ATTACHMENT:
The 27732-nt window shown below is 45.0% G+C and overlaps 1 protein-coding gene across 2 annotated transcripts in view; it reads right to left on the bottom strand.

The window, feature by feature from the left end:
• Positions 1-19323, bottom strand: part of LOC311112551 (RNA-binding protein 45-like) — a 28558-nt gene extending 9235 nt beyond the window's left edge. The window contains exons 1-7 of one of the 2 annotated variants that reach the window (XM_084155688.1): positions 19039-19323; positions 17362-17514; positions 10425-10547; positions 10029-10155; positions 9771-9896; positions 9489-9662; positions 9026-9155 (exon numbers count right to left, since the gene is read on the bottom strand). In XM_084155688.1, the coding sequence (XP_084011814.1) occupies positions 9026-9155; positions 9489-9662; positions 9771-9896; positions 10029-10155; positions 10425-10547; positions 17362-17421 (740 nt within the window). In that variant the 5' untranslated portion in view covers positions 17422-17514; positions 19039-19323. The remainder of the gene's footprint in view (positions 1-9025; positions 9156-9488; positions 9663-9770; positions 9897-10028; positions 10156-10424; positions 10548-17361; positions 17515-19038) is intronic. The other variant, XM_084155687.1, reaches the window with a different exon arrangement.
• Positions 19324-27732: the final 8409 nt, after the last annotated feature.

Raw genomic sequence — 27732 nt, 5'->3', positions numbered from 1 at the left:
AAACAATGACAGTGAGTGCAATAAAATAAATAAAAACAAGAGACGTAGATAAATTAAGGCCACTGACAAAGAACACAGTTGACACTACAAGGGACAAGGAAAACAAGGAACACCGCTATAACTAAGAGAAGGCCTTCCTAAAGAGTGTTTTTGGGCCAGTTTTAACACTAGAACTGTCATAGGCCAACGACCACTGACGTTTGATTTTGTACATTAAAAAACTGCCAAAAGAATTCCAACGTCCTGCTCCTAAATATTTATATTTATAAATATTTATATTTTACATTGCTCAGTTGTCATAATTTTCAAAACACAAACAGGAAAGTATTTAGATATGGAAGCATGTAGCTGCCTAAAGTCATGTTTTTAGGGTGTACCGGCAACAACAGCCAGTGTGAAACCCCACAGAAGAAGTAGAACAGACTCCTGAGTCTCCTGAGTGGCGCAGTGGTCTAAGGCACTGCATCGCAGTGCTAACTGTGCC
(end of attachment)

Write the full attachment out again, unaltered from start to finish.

The 27732-nt window shown below is 45.0% G+C and overlaps 1 protein-coding gene across 2 annotated transcripts in view; it reads right to left on the bottom strand.

The window, feature by feature from the left end:
• Positions 1-19323, bottom strand: part of LOC311112551 (RNA-binding protein 45-like) — a 28558-nt gene extending 9235 nt beyond the window's left edge. The window contains exons 1-7 of one of the 2 annotated variants that reach the window (XM_084155688.1): positions 19039-19323; positions 17362-17514; positions 10425-10547; positions 10029-10155; positions 9771-9896; positions 9489-9662; positions 9026-9155 (exon numbers count right to left, since the gene is read on the bottom strand). In XM_084155688.1, the coding sequence (XP_084011814.1) occupies positions 9026-9155; positions 9489-9662; positions 9771-9896; positions 10029-10155; positions 10425-10547; positions 17362-17421 (740 nt within the window). In that variant the 5' untranslated portion in view covers positions 17422-17514; positions 19039-19323. The remainder of the gene's footprint in view (positions 1-9025; positions 9156-9488; positions 9663-9770; positions 9897-10028; positions 10156-10424; positions 10548-17361; positions 17515-19038) is intronic. The other variant, XM_084155687.1, reaches the window with a different exon arrangement.
• Positions 19324-27732: the final 8409 nt, after the last annotated feature.

Raw genomic sequence — 27732 nt, 5'->3', positions numbered from 1 at the left:
AAACAATGACAGTGAGTGCAATAAAATAAATAAAAACAAGAGACGTAGATAAATTAAGGCCACTGACAAAGAACACAGTTGACACTACAAGGGACAAGGAAAACAAGGAACACCGCTATAACTAAGAGAAGGCCTTCCTAAAGAGTGTTTTTGGGCCAGTTTTAACACTAGAACTGTCATAGGCCAACGACCACTGACGTTTGATTTTGTACATTAAAAAACTGCCAAAAGAATTCCAACGTCCTGCTCCTAAATATTTATATTTATAAATATTTATATTTTACATTGCTCAGTTGTCATAATTTTCAAAACACAAACAGGAAAGTATTTAGATATGGAAGCATGTAGCTGCCTAAAGTCATGTTTTTAGGGTGTACCGGCAACAACAGCCAGTGTGAAACCCCACAGAAGAAGTAGAACAGACTCCTGAGTCTCCTGAGTGGCGCAGTGGTCTAAGGCACTGCATCGCAGTGCTAACTGTGCC